by J.A. Pak
Back in college, I had a friend I saw once or twice a year who’d always end up asking me, “Are you happy?” It took everything I had not to scream, “What kind of crap question is that?” It was absurd & irrelevant. Vapid & facile. And really, what was the point in asking anyway, I’d wonder.
Occasionally, you enter a difficult period in your life and what you want without knowing what you want is a genuine friend. Adolescence is often one of those times.
When I was stuck inside my cloudy adolescence, a generous older woman saw my need and became my friend; our relationship was just like something out of a novel. I’ve always wondered if this wasn’t my grandfather too, his guiding hand extending even into my life because how I met her was extraordinary. One day, I was reading the local newspaper and she was inside—she was directing a children’s musical she’d written—in the photo she was surrounded by children—and I thought, I’d really like to meet this woman, be a part of her life. A few months later I was.
She had this life spirit that was like a joyful carousel and I loved carousels. What a life I’ve had, she’d say, full of ups and downs, wars (personal and national) and devastating heartbreaks—but I’d do it all over again, she’d tell me. She loved life thatmuch. She’d call me her alter ego, which seemed wrong to me because I would neverlive it all over again. And I hadn’t even had my first heartbreak. (That is, my first love affair.)
And then she died.
Many years after, I had this singular moment of understanding. It was Valentine’s Day, I was alone in London (I was living in England at the time) and I was truly happy to be alive. It was inexplicable because nothing extraordinary had happened. I’d finally visited St Paul’s Cathedral, following a circular path inside until I was somewhere up in the middle of the dome. The day was cold & windy and I was wearing my new Miu Miu skirt & matching coat which I’d bought online at a huge discount (which is another kind of happiness). For lunch, I’d stopped briefly at a chain coffee shop and eaten a packaged sandwich sold to me by a typically indifferent teenage boy and I was making my way back to the hotel when this singular, magnificent joy possessed me. In the middle of Fleet Street. And I thought, so this is what it’s like, to feel happy to be alive. For the first time in my life since childhood, I wasn’t preoccupied with the future or the past; there were no second thoughts, no anxiety about what I should have done or should be doing. I was just alive and being alive was happiness.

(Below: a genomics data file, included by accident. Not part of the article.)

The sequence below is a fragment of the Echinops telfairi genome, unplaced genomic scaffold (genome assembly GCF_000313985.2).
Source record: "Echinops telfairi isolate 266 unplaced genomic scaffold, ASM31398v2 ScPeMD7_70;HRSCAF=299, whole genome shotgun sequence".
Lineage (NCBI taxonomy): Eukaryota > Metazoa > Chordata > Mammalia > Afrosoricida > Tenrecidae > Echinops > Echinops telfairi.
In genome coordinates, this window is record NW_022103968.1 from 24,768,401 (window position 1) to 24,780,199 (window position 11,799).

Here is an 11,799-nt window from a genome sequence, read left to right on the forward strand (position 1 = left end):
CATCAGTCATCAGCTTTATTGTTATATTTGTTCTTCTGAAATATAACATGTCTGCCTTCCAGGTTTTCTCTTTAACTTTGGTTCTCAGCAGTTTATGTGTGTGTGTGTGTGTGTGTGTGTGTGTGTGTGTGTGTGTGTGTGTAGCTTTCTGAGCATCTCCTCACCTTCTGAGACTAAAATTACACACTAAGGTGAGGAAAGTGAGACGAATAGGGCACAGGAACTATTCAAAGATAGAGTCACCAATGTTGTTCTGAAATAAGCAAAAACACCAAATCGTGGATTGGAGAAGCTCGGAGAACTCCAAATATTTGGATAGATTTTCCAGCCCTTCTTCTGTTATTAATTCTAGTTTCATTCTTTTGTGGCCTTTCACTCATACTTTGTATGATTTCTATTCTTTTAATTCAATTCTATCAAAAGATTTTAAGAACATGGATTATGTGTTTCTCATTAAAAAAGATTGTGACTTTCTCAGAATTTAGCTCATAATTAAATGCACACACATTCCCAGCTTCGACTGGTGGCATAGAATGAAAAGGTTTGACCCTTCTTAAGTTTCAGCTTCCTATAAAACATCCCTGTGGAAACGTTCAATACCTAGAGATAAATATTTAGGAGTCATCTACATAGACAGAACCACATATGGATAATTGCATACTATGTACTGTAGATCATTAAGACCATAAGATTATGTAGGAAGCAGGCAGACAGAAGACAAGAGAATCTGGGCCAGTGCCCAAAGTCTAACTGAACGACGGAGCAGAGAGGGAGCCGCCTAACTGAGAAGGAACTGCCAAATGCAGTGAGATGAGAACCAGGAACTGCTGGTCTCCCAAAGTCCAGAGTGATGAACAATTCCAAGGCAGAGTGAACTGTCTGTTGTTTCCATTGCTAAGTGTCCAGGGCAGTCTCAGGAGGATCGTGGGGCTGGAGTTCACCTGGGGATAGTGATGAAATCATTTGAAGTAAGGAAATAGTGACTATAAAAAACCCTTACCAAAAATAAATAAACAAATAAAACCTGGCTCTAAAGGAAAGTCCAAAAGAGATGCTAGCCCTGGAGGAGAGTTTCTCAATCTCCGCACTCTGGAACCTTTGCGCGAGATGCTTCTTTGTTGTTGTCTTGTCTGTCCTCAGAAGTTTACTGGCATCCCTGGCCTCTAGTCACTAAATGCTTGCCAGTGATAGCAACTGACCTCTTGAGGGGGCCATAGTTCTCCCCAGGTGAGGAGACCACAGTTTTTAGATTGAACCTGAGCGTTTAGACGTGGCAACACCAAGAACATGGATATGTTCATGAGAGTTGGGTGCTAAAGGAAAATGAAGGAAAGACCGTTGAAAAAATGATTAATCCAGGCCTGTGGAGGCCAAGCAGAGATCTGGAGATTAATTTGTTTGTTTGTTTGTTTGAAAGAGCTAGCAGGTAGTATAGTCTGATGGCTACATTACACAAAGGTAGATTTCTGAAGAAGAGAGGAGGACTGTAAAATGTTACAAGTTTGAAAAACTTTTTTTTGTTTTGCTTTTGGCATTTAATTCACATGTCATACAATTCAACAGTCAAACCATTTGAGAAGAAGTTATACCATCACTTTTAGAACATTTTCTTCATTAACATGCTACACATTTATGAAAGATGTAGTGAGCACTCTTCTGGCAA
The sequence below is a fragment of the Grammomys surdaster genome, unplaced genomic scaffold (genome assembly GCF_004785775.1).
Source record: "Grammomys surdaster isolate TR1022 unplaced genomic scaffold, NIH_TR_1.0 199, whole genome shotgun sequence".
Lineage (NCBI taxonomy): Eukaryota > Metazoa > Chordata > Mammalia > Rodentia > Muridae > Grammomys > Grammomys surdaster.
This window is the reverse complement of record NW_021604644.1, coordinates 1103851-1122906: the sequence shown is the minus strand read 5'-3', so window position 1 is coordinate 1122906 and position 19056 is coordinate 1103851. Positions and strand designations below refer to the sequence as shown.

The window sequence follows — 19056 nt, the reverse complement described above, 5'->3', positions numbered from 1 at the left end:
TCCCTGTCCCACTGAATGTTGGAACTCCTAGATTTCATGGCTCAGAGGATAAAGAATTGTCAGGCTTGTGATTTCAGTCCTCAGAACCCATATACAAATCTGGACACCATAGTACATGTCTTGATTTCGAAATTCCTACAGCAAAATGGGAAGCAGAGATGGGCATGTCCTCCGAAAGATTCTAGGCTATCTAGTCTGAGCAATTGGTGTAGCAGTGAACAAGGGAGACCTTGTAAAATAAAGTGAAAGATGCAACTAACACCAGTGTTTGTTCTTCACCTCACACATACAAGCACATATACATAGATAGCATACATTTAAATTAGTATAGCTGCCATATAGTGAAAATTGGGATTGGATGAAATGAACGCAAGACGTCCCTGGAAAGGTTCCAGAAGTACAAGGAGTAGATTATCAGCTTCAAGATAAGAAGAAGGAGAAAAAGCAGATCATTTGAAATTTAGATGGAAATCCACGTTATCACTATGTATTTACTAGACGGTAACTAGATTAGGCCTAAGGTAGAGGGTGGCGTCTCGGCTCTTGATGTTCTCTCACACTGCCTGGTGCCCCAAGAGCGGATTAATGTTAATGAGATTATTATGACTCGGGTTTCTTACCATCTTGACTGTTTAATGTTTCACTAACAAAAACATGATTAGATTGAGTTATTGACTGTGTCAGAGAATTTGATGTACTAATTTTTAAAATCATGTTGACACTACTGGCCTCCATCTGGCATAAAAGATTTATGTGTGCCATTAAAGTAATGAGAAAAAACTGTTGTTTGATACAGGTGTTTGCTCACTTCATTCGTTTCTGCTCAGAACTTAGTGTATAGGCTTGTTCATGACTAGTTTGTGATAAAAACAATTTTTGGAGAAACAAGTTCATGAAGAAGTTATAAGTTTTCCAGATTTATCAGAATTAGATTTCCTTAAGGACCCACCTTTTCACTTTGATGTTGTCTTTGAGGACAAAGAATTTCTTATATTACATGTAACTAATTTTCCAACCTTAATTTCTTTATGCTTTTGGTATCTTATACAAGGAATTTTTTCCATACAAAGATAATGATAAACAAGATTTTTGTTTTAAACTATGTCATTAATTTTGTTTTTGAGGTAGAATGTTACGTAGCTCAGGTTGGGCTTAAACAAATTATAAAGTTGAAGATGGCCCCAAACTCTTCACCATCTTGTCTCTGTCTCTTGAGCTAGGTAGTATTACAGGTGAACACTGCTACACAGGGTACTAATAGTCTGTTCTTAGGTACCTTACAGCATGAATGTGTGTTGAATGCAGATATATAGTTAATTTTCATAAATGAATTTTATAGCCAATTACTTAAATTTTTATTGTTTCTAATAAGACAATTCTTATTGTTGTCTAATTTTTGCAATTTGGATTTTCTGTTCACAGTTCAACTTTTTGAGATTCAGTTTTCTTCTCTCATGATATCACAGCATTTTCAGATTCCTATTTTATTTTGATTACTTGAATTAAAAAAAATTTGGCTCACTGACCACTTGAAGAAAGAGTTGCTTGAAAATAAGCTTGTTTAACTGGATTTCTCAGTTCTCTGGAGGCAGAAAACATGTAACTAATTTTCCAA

Sometimes, I’m possessed by a similar joy while playing the piano. I’ll be playing the Goldberg Variations, wandering into a passage I’ve played innumerable times and there’s this unexpected awakening, this moment of unsurpassed beauty, the beauty of pure life, and the knowledge that nothing else is important as this. I try to hold that but the human mind seems incapable of holding clarity. Other things become important and I think nothing else matters but money, acknowledgment, success, word count, what to make for dinner today, tomorrow, the day after, life fractured into a million forgettable trivialities.
*‘Happy’ is from Middle English, meaning lucky. More and more I understand the Chinese obsession with luck. The goddess of fortune rules all things. And perhaps the goddess is fond of numbers, the esthetic qualities of eights (888) and infinities (∞), roundness a vessel of fertility, a subset of creativity, my roundness.
Bio: A recipient of a Glass Woman Prize, J.A. Pak’s work has been published in a variety of publications, including Olentangy Review, Luna Luna, Thrice Fiction, Atticus Review, Quarterly West, The Smoking Poet and Art/Life. “Happy” is part of a WIP.